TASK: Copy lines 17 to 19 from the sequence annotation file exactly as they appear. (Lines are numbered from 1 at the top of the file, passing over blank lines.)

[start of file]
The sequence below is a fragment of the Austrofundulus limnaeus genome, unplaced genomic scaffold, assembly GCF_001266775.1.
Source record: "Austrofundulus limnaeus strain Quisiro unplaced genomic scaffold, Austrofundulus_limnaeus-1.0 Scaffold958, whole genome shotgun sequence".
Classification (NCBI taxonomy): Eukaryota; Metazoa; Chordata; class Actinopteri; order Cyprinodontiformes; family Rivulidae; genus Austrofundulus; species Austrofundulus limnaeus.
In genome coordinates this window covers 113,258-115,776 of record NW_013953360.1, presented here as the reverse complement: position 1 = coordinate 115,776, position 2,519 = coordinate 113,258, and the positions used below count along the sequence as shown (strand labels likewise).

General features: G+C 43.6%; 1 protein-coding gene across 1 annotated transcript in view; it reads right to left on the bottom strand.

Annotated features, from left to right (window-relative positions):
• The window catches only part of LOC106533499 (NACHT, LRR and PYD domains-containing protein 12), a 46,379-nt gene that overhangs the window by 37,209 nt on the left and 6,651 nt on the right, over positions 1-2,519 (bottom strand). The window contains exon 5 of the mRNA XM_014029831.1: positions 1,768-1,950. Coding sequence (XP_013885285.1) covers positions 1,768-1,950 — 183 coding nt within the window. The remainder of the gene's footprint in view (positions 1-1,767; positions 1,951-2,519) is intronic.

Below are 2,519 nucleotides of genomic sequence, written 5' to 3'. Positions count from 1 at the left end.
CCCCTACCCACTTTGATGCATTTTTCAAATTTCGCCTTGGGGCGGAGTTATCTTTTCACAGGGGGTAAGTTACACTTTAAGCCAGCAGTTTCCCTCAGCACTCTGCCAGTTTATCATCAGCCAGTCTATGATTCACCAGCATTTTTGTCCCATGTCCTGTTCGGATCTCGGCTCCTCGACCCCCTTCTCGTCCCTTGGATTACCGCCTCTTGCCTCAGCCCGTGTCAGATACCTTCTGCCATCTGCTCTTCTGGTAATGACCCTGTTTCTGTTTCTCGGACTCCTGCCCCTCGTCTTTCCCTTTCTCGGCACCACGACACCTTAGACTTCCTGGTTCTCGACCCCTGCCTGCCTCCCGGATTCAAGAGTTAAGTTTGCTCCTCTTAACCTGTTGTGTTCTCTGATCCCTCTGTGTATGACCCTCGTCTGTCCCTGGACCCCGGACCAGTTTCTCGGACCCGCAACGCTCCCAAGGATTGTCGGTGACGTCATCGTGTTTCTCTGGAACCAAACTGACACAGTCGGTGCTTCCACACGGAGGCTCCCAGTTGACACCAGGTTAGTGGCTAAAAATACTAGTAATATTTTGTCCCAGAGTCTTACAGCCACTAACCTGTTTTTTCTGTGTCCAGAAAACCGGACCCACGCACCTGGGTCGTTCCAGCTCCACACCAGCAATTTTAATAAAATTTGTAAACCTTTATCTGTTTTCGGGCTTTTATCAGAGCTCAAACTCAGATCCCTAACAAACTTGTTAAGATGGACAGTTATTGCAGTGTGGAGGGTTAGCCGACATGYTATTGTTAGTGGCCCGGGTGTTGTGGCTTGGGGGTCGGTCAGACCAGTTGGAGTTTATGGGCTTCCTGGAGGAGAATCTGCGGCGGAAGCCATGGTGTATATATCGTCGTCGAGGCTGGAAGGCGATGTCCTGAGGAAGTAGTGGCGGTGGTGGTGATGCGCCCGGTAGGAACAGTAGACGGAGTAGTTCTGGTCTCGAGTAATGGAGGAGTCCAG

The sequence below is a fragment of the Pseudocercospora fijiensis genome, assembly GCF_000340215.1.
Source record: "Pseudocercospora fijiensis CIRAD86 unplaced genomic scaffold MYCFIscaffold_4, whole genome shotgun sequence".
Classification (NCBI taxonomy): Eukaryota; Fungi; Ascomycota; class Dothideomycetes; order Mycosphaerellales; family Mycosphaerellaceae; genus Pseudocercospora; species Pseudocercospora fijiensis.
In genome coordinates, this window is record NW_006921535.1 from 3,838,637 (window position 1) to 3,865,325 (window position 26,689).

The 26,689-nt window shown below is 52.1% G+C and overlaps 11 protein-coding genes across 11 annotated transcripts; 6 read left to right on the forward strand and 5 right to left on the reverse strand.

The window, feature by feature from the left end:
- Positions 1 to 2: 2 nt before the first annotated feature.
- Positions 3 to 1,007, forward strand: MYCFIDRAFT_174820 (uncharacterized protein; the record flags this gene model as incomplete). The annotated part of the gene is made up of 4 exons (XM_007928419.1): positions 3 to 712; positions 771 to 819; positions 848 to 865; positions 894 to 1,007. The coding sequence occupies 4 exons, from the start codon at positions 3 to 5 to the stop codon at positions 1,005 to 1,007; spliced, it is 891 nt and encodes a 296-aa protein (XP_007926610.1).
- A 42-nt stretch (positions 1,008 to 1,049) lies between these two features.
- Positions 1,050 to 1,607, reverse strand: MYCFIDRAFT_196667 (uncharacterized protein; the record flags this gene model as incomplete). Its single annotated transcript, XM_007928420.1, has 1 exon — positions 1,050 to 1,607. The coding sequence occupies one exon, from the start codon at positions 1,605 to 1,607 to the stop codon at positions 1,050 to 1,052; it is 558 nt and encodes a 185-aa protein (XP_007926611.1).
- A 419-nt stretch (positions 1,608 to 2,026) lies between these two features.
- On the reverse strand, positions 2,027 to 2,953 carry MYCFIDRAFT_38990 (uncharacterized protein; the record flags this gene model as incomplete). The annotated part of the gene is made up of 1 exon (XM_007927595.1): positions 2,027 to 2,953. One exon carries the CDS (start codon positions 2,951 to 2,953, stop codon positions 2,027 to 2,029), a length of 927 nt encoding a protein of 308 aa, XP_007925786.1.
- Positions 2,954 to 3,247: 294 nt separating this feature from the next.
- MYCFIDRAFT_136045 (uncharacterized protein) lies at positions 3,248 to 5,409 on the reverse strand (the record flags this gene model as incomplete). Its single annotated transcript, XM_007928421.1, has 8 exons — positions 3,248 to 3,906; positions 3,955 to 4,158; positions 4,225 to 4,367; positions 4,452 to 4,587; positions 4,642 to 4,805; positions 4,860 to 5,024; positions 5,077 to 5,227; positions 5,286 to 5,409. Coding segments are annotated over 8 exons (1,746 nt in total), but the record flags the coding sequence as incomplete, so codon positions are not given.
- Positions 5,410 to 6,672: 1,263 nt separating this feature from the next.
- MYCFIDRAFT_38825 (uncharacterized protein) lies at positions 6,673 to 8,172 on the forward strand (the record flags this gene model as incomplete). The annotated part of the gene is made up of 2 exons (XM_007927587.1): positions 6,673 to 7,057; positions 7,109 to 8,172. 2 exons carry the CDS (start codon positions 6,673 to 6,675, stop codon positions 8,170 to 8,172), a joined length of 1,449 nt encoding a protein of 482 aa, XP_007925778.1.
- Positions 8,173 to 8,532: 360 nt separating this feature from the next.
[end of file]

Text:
- Positions 3 to 1,007, forward strand: MYCFIDRAFT_174820 (uncharacterized protein; the record flags this gene model as incomplete). The annotated part of the gene is made up of 4 exons (XM_007928419.1): positions 3 to 712; positions 771 to 819; positions 848 to 865; positions 894 to 1,007. The coding sequence occupies 4 exons, from the start codon at positions 3 to 5 to the stop codon at positions 1,005 to 1,007; spliced, it is 891 nt and encodes a 296-aa protein (XP_007926610.1).
- A 42-nt stretch (positions 1,008 to 1,049) lies between these two features.
- Positions 1,050 to 1,607, reverse strand: MYCFIDRAFT_196667 (uncharacterized protein; the record flags this gene model as incomplete). Its single annotated transcript, XM_007928420.1, has 1 exon — positions 1,050 to 1,607. The coding sequence occupies one exon, from the start codon at positions 1,605 to 1,607 to the stop codon at positions 1,050 to 1,052; it is 558 nt and encodes a 185-aa protein (XP_007926611.1).